95 billion litres of freshwater are made from seawater each day. Why?

Article by Isabel Key and Mina Frost.

There are 1.4 billion cubic kilometers of water on the planet [1]. Yet, 40% of people face a severe lack of water, and this is predicted to increase to 60% by 2025 [2]. Animals such as sea otters can drink seawater because their kidneys have evolved to get rid of extra salt [3]. Humans, on the other hand, can’t cope with the salt in seawater [4]. If you drank seawater, to get rid of excess salt you would have to pee out more water than you drink, making you even thirstier [4]!

Us humans, being the creative animals we are, have come up with ways of taking salt out of seawater to make it drinkable [5]. In fact, the Maldives, Malta, and the Bahamas have made use of being surrounded by the ocean, and get all their water by converting seawater into fresh water (which contains much less salt [6]) [7]. This process is called “desalination” – about 6 teaspoons of salt need to be removed from each liter of water [8]!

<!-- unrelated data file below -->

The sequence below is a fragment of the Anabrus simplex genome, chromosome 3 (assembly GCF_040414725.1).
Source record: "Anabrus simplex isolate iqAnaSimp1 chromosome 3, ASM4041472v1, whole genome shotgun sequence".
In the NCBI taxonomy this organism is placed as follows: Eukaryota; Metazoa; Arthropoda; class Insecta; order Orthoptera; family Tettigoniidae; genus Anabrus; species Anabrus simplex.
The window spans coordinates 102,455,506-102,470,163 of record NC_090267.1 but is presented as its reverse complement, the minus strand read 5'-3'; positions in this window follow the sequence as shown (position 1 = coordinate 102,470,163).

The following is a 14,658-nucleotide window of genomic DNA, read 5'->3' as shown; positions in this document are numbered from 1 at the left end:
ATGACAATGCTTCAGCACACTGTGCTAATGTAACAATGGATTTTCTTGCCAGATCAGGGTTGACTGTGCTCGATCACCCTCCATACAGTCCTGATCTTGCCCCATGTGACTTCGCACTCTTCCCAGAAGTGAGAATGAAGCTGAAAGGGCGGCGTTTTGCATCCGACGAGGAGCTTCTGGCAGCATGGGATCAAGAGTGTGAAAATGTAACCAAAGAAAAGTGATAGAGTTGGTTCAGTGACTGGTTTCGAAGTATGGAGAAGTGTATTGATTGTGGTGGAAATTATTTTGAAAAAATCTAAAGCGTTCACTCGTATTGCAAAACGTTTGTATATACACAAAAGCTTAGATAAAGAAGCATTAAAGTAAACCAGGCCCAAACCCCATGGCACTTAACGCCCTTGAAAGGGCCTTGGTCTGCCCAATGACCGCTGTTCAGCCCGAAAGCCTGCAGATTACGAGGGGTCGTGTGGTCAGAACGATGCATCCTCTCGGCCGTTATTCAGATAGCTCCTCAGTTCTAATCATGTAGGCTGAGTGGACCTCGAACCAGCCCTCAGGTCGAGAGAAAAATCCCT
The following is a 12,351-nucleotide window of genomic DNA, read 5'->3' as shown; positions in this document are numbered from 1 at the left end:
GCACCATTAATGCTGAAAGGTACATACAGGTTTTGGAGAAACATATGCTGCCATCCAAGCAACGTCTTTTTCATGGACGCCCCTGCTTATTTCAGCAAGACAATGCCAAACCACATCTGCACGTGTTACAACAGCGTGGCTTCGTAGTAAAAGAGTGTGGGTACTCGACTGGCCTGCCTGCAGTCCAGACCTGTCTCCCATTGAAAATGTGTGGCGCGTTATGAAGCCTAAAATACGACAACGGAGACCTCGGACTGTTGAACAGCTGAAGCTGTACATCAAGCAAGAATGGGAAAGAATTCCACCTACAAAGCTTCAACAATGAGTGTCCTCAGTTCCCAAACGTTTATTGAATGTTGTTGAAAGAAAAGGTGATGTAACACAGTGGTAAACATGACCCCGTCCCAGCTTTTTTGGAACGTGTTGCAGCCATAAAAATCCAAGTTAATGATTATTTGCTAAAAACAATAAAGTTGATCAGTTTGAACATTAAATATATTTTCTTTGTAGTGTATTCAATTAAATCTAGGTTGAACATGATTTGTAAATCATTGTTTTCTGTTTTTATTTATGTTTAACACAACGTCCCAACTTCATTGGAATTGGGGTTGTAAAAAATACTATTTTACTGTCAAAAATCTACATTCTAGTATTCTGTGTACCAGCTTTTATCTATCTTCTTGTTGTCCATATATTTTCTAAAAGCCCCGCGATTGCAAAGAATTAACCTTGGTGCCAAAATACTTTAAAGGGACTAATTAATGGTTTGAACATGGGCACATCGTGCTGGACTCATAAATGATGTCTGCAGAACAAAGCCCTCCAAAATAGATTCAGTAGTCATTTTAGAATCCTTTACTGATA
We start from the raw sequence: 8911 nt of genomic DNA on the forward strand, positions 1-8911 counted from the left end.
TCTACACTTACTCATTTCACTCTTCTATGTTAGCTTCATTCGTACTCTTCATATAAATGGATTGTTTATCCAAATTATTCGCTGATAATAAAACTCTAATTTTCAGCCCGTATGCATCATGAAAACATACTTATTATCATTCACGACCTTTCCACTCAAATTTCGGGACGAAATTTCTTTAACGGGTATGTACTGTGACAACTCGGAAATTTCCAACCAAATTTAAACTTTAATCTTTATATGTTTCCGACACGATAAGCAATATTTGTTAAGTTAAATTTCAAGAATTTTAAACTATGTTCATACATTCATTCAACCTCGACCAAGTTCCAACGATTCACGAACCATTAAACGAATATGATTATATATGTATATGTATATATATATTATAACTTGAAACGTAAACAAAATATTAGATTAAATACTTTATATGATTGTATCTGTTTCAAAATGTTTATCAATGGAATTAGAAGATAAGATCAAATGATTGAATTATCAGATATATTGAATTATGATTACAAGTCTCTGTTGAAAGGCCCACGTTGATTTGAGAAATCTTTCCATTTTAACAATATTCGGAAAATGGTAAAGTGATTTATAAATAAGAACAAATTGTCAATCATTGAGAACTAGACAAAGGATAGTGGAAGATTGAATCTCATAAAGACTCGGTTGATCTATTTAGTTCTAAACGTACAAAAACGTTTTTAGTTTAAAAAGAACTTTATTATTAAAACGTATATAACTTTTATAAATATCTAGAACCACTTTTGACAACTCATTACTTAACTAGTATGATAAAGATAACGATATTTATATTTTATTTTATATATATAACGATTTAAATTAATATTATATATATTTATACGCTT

About 95 million cubic meters of freshwater are produced by this process every day [9]. About half of this is in the Middle East and North Africa [9], where water shortage is common [10]. Check out our next posts for the pros and cons of desalination!


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